I waste a lot of money on cookbooks. Half the cookbooks I buy, are just kinda to say I have them, or to have them around. I'm still kinda hitting myself on the head for buying the Alinea cookbook. Most cookbooks I rarely use, whether it be for inspiration or actual recipes. Just a select few tend to make the cut.
That's not to say that it's not great to have plenty of cookbooks for reference. I thought I would never touch Alice Waters' Chez Panisse fruits and vegetables, but when I wanted to make lemon curd to put on crepes (that's a whole other post), that's where I turned.
I think, however, that I've found a keeper. A book that will be indispensable in my kitchen, a book that I see myself carrying with me for the rest of my life. Ratio by Michael Ruhlman is that book, because it's so much more than a cookbook. Often when reading cookbooks, I feel restricted by the recipe. Ruhlman's book lets me run free, by teaching the fundamentals from which one can expand. Teaching me a recipe for a potato-rosemary bread really isn't going to help me much in life, whereas if I know the ratio for bread in general, well those are guidelines that will aid me throughout the years.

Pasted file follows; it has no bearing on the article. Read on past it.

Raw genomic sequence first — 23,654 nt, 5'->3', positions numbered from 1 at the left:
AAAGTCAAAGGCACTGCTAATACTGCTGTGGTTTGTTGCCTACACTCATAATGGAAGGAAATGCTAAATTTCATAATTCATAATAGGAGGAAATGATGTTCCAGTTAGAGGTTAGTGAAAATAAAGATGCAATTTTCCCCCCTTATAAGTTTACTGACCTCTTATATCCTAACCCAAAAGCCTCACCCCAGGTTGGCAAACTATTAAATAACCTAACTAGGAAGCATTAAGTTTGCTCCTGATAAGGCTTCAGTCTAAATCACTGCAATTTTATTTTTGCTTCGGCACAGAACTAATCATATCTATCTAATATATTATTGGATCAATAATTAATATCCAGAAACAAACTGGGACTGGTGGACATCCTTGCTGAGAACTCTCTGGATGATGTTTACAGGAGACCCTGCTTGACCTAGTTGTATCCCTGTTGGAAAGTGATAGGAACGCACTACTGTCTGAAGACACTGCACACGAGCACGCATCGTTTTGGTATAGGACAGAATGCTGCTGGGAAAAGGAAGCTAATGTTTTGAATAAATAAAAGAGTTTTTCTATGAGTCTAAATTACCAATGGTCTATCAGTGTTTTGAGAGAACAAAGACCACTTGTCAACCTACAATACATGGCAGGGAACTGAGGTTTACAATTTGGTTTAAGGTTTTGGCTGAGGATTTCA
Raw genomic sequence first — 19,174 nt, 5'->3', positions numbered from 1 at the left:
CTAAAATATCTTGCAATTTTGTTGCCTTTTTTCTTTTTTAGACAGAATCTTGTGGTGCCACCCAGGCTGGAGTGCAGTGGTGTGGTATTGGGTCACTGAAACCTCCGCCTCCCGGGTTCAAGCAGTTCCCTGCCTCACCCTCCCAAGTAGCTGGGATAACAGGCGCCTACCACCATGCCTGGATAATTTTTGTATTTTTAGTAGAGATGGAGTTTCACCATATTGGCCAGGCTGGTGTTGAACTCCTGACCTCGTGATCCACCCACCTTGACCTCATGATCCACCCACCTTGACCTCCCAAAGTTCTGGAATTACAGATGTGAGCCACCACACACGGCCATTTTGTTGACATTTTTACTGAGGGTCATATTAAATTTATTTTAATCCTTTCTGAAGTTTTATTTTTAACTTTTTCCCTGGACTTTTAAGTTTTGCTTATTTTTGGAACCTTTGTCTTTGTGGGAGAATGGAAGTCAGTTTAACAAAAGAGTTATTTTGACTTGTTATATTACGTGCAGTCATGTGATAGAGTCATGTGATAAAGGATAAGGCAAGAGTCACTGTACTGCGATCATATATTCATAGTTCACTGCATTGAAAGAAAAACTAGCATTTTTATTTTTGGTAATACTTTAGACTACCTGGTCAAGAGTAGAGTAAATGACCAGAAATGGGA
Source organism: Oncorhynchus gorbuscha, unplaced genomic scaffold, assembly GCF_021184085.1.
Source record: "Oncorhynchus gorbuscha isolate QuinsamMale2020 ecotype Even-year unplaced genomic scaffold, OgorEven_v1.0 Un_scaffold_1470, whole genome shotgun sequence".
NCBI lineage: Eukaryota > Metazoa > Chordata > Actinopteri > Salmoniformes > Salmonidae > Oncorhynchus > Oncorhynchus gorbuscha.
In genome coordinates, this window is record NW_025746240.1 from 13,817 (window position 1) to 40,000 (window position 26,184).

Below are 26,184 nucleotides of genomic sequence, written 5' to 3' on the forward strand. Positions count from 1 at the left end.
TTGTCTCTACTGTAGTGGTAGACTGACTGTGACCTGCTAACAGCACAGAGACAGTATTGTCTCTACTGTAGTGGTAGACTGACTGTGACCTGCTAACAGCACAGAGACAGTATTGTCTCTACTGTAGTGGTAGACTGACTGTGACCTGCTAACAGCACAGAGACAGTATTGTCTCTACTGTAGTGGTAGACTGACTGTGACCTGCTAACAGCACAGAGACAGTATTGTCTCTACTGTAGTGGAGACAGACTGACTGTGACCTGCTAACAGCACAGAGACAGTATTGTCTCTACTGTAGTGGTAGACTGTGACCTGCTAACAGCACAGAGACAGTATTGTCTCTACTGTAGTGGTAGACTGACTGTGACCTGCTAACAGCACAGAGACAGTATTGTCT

With the knowledge of a basic ratio, the possibilities are endless, and it allows for better understanding of the cooking process; why pie doughs turn out different then biscuits, how the interaction between sugar, fat and flour makes a quick bread.
I would go as far as to say that this book has the potential to alter this country's dependence on recipes. My mom follows recipes word for word. She's stepping in a stranger's car and hoping that the end result will be that she gets home safely. If she understood the principles of what she was doing, she would be a much better cook. She might even do some stuff on her own, hint, hint.
Michael Ruhlman, keep doing what you're doing.